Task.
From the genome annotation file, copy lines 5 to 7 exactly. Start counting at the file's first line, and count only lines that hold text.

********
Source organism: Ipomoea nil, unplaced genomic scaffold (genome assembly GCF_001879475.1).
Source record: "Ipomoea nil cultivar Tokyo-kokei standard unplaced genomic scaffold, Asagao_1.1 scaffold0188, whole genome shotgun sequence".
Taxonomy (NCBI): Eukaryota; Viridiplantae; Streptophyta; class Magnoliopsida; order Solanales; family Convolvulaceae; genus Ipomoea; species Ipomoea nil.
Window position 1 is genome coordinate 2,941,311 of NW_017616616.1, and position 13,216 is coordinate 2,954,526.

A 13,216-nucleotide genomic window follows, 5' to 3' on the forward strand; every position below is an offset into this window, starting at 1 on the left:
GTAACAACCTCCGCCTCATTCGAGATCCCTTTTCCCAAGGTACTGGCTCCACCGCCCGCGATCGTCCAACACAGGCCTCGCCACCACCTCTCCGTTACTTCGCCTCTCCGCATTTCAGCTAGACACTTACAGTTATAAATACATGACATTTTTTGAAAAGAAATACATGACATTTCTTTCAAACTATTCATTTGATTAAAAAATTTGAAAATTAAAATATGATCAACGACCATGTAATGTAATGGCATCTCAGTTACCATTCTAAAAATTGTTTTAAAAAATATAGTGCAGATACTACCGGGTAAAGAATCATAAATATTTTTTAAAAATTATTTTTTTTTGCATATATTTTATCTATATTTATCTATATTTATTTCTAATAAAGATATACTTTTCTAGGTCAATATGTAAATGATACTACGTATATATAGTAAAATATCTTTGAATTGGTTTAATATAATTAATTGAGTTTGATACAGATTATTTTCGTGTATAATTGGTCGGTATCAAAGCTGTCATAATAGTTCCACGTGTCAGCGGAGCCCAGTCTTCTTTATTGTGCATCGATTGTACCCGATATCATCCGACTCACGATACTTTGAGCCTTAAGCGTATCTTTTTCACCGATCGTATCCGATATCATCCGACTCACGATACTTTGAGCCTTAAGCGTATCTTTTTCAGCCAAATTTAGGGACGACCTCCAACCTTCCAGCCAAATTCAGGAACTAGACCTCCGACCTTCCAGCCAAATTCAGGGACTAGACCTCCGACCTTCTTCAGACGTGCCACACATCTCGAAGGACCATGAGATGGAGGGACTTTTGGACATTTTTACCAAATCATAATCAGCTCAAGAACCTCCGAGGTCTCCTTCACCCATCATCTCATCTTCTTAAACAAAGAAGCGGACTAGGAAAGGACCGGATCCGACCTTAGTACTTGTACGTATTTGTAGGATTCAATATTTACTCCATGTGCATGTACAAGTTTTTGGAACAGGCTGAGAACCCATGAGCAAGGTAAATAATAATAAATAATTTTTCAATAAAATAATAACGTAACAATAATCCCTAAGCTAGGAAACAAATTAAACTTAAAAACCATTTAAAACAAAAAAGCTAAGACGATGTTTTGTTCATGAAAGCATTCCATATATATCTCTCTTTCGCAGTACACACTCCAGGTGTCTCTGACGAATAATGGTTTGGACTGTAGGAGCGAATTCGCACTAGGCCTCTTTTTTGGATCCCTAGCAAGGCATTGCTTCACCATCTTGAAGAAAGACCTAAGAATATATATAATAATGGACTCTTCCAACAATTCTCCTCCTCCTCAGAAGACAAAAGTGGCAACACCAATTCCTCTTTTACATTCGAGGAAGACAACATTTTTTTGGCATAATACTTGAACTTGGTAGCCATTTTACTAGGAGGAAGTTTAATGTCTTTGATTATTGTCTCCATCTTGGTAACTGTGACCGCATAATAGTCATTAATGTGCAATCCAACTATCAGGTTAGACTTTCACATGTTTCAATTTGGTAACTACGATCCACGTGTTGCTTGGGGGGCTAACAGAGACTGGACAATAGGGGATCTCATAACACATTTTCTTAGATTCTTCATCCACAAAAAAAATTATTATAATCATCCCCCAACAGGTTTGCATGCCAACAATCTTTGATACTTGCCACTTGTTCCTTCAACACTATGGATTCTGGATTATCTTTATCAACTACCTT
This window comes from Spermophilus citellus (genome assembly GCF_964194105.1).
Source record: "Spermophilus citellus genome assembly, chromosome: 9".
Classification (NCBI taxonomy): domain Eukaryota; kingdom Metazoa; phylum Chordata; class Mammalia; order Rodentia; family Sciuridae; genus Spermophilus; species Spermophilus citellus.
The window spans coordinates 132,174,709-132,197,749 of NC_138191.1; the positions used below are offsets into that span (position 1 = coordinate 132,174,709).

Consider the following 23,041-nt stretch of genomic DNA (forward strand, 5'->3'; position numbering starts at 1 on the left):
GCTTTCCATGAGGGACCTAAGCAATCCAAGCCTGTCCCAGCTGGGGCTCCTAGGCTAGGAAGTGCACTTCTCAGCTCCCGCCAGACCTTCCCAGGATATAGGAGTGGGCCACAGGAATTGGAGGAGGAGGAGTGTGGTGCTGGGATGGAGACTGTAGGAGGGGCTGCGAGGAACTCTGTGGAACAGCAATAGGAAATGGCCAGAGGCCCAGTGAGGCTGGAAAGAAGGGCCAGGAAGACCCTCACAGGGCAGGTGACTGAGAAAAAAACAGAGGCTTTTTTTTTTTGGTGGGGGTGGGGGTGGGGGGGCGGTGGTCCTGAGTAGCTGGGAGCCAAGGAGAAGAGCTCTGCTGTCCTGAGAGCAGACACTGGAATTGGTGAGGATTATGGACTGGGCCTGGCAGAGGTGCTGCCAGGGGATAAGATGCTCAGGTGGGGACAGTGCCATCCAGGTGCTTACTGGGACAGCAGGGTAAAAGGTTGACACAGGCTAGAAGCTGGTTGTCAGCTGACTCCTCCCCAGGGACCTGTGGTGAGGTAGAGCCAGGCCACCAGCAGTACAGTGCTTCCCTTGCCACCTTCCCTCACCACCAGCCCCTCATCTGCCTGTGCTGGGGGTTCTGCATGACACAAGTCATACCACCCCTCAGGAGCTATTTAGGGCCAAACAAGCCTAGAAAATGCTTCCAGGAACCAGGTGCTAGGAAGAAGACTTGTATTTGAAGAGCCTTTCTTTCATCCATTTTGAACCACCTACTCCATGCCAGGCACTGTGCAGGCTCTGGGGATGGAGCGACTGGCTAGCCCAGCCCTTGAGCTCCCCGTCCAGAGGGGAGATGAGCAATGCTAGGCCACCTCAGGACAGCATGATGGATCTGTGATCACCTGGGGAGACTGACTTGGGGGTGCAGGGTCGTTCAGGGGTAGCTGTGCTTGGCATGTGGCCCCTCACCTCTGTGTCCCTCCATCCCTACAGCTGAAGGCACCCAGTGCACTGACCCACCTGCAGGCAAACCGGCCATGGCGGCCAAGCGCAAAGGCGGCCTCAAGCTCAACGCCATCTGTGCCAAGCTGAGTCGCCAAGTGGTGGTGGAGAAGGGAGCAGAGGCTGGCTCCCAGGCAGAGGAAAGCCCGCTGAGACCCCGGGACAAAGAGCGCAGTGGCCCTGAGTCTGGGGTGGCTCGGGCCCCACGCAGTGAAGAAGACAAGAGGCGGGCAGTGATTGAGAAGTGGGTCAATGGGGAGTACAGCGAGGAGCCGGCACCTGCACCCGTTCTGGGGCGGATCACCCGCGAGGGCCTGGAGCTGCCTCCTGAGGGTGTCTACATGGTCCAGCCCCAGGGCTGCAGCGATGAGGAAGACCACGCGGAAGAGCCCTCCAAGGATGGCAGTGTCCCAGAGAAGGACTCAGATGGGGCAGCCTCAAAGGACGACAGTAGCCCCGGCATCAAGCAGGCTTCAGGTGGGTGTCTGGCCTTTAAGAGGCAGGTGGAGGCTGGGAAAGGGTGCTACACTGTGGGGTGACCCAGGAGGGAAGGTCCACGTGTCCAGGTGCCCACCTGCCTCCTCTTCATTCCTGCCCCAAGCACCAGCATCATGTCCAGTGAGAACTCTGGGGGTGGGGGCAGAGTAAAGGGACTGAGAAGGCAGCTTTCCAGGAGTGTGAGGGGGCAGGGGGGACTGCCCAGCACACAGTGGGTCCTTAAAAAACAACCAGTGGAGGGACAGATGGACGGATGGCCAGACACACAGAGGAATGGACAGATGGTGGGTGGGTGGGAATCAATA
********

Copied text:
A 13,216-nucleotide genomic window follows, 5' to 3' on the forward strand; every position below is an offset into this window, starting at 1 on the left:
GTAACAACCTCCGCCTCATTCGAGATCCCTTTTCCCAAGGTACTGGCTCCACCGCCCGCGATCGTCCAACACAGGCCTCGCCACCACCTCTCCGTTACTTCGCCTCTCCGCATTTCAGCTAGACACTTACAGTTATAAATACATGACATTTTTTGAAAAGAAATACATGACATTTCTTTCAAACTATTCATTTGATTAAAAAATTTGAAAATTAAAATATGATCAACGACCATGTAATGTAATGGCATCTCAGTTACCATTCTAAAAATTGTTTTAAAAAATATAGTGCAGATACTACCGGGTAAAGAATCATAAATATTTTTTAAAAATTATTTTTTTTTGCATATATTTTATCTATATTTATCTATATTTATTTCTAATAAAGATATACTTTTCTAGGTCAATATGTAAATGATACTACGTATATATAGTAAAATATCTTTGAATTGGTTTAATATAATTAATTGAGTTTGATACAGATTATTTTCGTGTATAATTGGTCGGTATCAAAGCTGTCATAATAGTTCCACGTGTCAGCGGAGCCCAGTCTTCTTTATTGTGCATCGATTGTACCCGATATCATCCGACTCACGATACTTTGAGCCTTAAGCGTATCTTTTTCACCGATCGTATCCGATATCATCCGACTCACGATACTTTGAGCCTTAAGCGTATCTTTTTCAGCCAAATTTAGGGACGACCTCCAACCTTCCAGCCAAATTCAGGAACTAGACCTCCGACCTTCCAGCCAAATTCAGGGACTAGACCTCCGACCTTCTTCAGACGTGCCACACATCTCGAAGGACCATGAGATGGAGGGACTTTTGGACATTTTTACCAAATCATAATCAGCTCAAGAACCTCCGAGGTCTCCTTCACCCATCATCTCATCTTCTTAAACAAAGAAGCGGACTAGGAAAGGACCGGATCCGACCTTAGTACTTGTACGTATTTGTAGGATTCAATATTTACTCCATGTGCATGTACAAGTTTTTGGAACAGGCTGAGAACCCATGAGCAAGGTAAATAATAATAAATAATTTTTCAATAAAATAATAACGTAACAATAATCCCTAAGCTAGGAAACAAATTAAACTTAAAAACCATTTAAAACAAAAAAGCTAAGACGATGTTTTGTTCATGAAAGCATTCCATATATATCTCTCTTTCGCAGTACACACTCCAGGTGTCTCTGACGAATAATGGTTTGGACTGTAGGAGCGAATTCGCACTAGGCCTCTTTTTTGGATCCCTAGCAAGGCATTGCTTCACCATCTTGAAGAAAGACCTAAGAATATATATAATAATGGACTCTTCCAACAATTCTCCTCCTCCTCAGAAGACAAAAGTGGCAACACCAATTCCTCTTTTACATTCGAGGAAGACAACATTTTTTTGGCATAATACTTGAACTTGGTAGCCATTTTACTAGGAGGAAGTTTAATGTCTTTGATTATTGTCTCCATCTTGGTAACTGTGACCGCATAATAGTCATTAATGTGCAATCCAACTATCAGGTTAGACTTTCACATGTTTCAATTTGGTAACTACGATCCACGTGTTGCTTGGGGGGCTAACAGAGACTGGACAATAGGGGATCTCATAACACATTTTCTTAGATTCTTCATCCACAAAAAAAATTATTATAATCATCCCCCAACAGGTTTGCATGCCAACAATCTTTGATACTTGCCACTTGTTCCTTCAACACTATGGATTCTGGATTATCTTTATCAACTACCTT
This window comes from Spermophilus citellus (genome assembly GCF_964194105.1).